AIADMK, Trinamool victories underscore political significance of regional parties

The weaker the Congress gets, the greater the room for regional parties to expand presence


Supporters of Trinamool Congress in West Bengal. The regional parties are increasingly playing a greater role in passage of legislation at the national-level. Photo: Bloomberg
Supporters of Trinamool Congress in West Bengal. The regional parties are increasingly playing a greater role in passage of legislation at the national-level. Photo: Bloomberg

Bengaluru/Kolkata/New Delhi: Thursday’s election verdict that saw two regional parties beat anti-incumbency and return to power has underlined the power of such groups in the Indian polity.

In West Bengal, the regional Trinamool Congress (TMC) led by chief minister Mamata Banerjee won 211 of the 294 seats it contested, according to data available on the Election Commission website.

And in Tamil Nadu, the All India Anna Dravida Munnetra Kazhagam (AIADMK), led by chief ministerJ. Jayalalithaa, won the state assembly polls with 134 seats in the 234-member state assembly.

The victories came despite corruption allegations against members of both parties.

In the case of the TMC, a federal probe is underway against three of its members in the Saradha chit fund scam in which thousands of small investors lost their money.

Jayalalithaa was convicted in 2014 on charges of possessing assets disproportionate to her income, disqualified from holding office and sent to jail, before being acquitted by the Karnataka high court and restored to office last year.

With Thursday’s wins, the two parties have joined the ranks of the Aam Aadmi Party (AAP) in Delhi, the Biju Janata Dal (BJD) in Orissa and the Grand Alliance in Bihar—an amalgam of at least three political groups: chief minister Nitish Kumar’s Janata Dal (United), Lalu Prasad’s Rashtriya Janata Dal (RJD) and the Congress. The AAP, BJD, JD (U) and RJD are all regional parties but wield considerable power in their own ways.

According to analyst N. Bhaskara Rao, “these groups have been gaining momentum and continue to gain momentum due to the policies of successive governments in New Delhi and also because of the decline of the Congress.

“The rise of regional parties has occurred because people feel their regional aspirations have not been met by the national parties,” he said adding that the origins of such groups can be traced back to the 1960s.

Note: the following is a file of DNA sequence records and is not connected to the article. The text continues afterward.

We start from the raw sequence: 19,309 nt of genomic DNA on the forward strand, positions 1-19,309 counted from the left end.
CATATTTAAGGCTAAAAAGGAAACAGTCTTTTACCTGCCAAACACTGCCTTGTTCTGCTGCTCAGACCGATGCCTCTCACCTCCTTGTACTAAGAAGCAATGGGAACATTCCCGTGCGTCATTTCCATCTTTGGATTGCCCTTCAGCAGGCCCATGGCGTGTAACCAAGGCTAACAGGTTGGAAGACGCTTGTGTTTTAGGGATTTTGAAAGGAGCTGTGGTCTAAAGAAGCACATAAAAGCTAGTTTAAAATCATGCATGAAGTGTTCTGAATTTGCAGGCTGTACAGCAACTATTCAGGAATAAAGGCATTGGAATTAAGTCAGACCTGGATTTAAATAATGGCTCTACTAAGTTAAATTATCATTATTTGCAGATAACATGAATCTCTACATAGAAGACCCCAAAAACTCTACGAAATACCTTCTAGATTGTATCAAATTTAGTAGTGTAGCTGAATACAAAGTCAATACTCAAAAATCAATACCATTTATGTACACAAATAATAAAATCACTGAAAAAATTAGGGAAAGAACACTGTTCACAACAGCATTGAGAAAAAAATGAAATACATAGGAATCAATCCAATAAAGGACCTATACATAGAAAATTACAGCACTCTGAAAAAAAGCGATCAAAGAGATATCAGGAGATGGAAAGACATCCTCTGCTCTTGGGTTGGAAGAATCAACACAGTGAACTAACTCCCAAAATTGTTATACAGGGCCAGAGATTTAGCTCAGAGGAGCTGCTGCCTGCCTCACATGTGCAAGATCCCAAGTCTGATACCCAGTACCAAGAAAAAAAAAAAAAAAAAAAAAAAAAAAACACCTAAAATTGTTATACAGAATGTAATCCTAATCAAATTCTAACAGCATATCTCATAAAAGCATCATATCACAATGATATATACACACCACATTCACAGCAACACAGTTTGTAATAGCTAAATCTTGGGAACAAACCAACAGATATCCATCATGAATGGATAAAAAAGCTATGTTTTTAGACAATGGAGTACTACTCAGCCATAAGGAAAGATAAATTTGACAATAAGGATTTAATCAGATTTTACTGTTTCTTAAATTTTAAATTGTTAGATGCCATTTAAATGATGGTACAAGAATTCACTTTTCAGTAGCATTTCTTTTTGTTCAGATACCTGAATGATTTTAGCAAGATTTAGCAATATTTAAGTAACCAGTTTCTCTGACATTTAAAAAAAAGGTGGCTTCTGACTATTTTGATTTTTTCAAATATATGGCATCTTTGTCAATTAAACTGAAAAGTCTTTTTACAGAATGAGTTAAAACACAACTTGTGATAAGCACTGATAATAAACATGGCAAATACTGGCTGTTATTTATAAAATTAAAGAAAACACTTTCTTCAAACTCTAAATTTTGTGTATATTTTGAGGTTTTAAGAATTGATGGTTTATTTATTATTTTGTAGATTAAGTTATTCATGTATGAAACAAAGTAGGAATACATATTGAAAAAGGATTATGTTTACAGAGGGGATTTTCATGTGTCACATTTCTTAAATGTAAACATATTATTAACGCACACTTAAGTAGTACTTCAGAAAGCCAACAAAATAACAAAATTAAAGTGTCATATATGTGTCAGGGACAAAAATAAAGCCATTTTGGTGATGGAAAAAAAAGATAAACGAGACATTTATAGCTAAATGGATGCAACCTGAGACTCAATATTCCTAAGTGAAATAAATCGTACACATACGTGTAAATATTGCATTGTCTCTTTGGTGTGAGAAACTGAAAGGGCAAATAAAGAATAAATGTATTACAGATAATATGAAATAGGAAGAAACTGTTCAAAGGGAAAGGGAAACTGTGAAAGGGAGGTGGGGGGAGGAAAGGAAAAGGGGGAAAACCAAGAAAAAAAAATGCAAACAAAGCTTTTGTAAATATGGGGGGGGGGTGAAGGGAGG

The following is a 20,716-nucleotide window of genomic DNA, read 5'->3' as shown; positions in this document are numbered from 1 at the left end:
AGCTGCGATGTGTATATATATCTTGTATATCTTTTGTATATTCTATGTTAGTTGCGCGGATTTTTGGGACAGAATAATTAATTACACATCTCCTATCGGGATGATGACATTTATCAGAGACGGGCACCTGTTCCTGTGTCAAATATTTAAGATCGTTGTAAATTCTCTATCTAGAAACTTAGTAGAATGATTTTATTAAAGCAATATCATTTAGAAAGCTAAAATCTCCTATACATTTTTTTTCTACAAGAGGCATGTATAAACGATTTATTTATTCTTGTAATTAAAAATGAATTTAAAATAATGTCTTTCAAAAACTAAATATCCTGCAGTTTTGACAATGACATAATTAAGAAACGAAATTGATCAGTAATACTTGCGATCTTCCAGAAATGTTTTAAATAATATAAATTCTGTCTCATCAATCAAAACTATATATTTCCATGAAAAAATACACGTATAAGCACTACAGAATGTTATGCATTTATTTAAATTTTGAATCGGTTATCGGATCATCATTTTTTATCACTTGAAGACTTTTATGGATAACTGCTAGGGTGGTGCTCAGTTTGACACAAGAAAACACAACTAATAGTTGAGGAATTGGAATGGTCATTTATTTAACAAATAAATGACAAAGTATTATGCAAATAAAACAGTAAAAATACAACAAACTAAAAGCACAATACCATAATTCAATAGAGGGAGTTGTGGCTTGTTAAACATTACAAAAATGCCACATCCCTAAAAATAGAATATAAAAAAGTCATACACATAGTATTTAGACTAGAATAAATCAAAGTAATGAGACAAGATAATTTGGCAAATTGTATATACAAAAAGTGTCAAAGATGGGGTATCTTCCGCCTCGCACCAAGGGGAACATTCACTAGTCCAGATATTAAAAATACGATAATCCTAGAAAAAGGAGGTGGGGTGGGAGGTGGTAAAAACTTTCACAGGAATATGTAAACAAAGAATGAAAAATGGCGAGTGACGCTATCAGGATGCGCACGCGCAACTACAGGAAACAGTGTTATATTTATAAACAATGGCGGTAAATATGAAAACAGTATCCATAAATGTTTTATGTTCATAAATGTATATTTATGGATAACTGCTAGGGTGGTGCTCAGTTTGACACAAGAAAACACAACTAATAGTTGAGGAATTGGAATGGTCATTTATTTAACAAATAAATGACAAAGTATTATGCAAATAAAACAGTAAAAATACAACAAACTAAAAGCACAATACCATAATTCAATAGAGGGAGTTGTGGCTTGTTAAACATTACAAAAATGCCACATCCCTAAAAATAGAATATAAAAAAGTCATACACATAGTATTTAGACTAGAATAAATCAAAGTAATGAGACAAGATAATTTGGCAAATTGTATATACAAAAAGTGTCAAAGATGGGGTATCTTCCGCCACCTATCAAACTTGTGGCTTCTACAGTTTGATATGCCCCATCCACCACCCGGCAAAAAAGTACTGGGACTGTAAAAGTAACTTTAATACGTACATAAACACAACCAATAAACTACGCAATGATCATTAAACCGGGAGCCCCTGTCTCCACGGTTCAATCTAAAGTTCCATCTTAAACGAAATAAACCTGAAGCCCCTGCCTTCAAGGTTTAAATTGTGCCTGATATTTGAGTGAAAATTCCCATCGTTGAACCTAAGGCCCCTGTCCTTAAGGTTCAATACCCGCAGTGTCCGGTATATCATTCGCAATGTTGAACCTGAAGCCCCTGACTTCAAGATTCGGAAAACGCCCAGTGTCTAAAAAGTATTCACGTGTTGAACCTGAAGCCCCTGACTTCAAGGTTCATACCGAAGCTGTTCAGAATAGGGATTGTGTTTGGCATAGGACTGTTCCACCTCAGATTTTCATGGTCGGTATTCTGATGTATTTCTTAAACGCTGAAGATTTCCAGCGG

The decline of the Congress has been particularly marked in recent years. The party was reduced to 44 members in the 545-member Lok Sabha in the 2014 elections that saw the Bharatiya Janata Party (BJP) come to power nationally with a majority of its own. “The more the Congress shrinks, the greater the room for the BJP and regional parties to expand,” Rao said.

One of the oldest regional parties that came into existence in 1969 was the Dravida Munnetra Kazhagam (DMK), now the principal opposition in Tamil Nadu.

Both the AIADMK and DMK have been keeping their hold on power—and national parties like the Congress and the BJP at bay —by mirroring and highlighting local sentiments and aspirations as well as showering voters with freebies.

Sample this: ahead of the 16 May assembly elections in Tamil Nadu, the DMK promised free Internet for students, 20 kg of free rice per month, cellphones at subsidized rates and 750 units of free power for power loom owners. The AIADMK on its part promised to give free laptops with Internet for senior school students, one sovereign of gold for women ahead of marriages, to install Wi-Fi in big bus stands, to offer 100 free units of power every two months and free mobile phones to all ration card holders.

In the case of West Bengal too, giveaways clicked with the people, said Biswanath Chakraborty, professor of political science at Kolkata’s Rabindra Bharati University.

“The landslide victory of Trinamool Congress in the assembly election can be attributed to schemes like Kanyashree Prakalpa (annual scholarship schemes for education), providing rice and wheat for Rs.2 per kg, etc,” he said.

Though representative of regional aspirations at the local and national level, regional parties are seen as a boon at times and a curse at others.

Banerjee’s reluctance to give her go-ahead to a pact on the sharing of waters of Teesta river with Bangladesh has resulted in an agreement hanging fire since 2011.

However, Banerjee’s assent helped India conclude a landmark land boundary agreement with Bangladesh last year during Prime Minister Narendra Modi’s visit to Dhaka in June.

In the case of important legislation like the Goods and Services Tax (GST) bill, Banerjee has said her party would support the proposed law—albeit with some riders.

“We have promised to support GST, after there is compensation for the state. If it happens, we will then support it. We are positive on this,” Banerjee told reporters in Kolkata shortly after the poll results were announced.

But sounding a note of warning, Banerjee said: “But we cannot support (BJP) in all issues. With the BJP, there are some ideological issues where our stands are different. In that we cannot lend support. But if it is for the benefit of common people, if that is something positive, we will not be negative on this.”

According to Bhaskara Rao, regional parties sometime behave as an effective opposition when parties like the BJP and the Congress are diminished. “In sum, regional parties are here to stay, they are more likely to strengthen given that the Congress is seemingly on decline and the BJP, which is not seen as acceptable to all regions, is trying to make more room for itself in the country,” Rao said.

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